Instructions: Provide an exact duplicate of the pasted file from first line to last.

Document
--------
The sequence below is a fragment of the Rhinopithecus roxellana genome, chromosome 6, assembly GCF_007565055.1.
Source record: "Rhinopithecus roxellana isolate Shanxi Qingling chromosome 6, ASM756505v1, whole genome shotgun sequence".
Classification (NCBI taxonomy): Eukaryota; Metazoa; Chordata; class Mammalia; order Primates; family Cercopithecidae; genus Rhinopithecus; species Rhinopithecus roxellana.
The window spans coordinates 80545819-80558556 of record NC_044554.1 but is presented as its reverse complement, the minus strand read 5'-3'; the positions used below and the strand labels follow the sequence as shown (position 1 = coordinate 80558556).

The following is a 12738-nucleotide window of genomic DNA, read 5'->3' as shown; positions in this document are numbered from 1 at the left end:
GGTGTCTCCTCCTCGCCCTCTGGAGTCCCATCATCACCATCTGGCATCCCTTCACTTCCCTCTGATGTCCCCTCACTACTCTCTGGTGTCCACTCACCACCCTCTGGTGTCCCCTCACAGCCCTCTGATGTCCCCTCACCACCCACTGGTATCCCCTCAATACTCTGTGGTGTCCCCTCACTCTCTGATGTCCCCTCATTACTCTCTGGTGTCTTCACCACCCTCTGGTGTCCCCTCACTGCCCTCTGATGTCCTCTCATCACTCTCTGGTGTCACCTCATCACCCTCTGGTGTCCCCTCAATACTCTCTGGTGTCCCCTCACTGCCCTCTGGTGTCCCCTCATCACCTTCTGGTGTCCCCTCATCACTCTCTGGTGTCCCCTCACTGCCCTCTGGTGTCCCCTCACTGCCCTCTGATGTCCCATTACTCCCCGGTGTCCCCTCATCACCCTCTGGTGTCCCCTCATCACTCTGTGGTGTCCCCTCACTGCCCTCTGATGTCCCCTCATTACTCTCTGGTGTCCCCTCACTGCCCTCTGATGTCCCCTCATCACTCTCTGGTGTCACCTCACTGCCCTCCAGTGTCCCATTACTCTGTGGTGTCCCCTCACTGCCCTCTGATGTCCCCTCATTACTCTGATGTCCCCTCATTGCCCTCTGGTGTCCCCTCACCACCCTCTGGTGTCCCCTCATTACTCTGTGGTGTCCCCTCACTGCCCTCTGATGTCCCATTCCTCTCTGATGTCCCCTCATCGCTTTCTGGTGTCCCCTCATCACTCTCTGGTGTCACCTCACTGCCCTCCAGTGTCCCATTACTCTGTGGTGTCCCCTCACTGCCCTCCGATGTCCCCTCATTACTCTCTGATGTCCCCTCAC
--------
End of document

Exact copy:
The sequence below is a fragment of the Rhinopithecus roxellana genome, chromosome 6, assembly GCF_007565055.1.
Source record: "Rhinopithecus roxellana isolate Shanxi Qingling chromosome 6, ASM756505v1, whole genome shotgun sequence".
Classification (NCBI taxonomy): Eukaryota; Metazoa; Chordata; class Mammalia; order Primates; family Cercopithecidae; genus Rhinopithecus; species Rhinopithecus roxellana.
The window spans coordinates 80545819-80558556 of record NC_044554.1 but is presented as its reverse complement, the minus strand read 5'-3'; the positions used below and the strand labels follow the sequence as shown (position 1 = coordinate 80558556).

The following is a 12738-nucleotide window of genomic DNA, read 5'->3' as shown; positions in this document are numbered from 1 at the left end:
GGTGTCTCCTCCTCGCCCTCTGGAGTCCCATCATCACCATCTGGCATCCCTTCACTTCCCTCTGATGTCCCCTCACTACTCTCTGGTGTCCACTCACCACCCTCTGGTGTCCCCTCACAGCCCTCTGATGTCCCCTCACCACCCACTGGTATCCCCTCAATACTCTGTGGTGTCCCCTCACTCTCTGATGTCCCCTCATTACTCTCTGGTGTCTTCACCACCCTCTGGTGTCCCCTCACTGCCCTCTGATGTCCTCTCATCACTCTCTGGTGTCACCTCATCACCCTCTGGTGTCCCCTCAATACTCTCTGGTGTCCCCTCACTGCCCTCTGGTGTCCCCTCATCACCTTCTGGTGTCCCCTCATCACTCTCTGGTGTCCCCTCACTGCCCTCTGGTGTCCCCTCACTGCCCTCTGATGTCCCATTACTCCCCGGTGTCCCCTCATCACCCTCTGGTGTCCCCTCATCACTCTGTGGTGTCCCCTCACTGCCCTCTGATGTCCCCTCATTACTCTCTGGTGTCCCCTCACTGCCCTCTGATGTCCCCTCATCACTCTCTGGTGTCACCTCACTGCCCTCCAGTGTCCCATTACTCTGTGGTGTCCCCTCACTGCCCTCTGATGTCCCCTCATTACTCTGATGTCCCCTCATTGCCCTCTGGTGTCCCCTCACCACCCTCTGGTGTCCCCTCATTACTCTGTGGTGTCCCCTCACTGCCCTCTGATGTCCCATTCCTCTCTGATGTCCCCTCATCGCTTTCTGGTGTCCCCTCATCACTCTCTGGTGTCACCTCACTGCCCTCCAGTGTCCCATTACTCTGTGGTGTCCCCTCACTGCCCTCCGATGTCCCCTCATTACTCTCTGATGTCCCCTCAC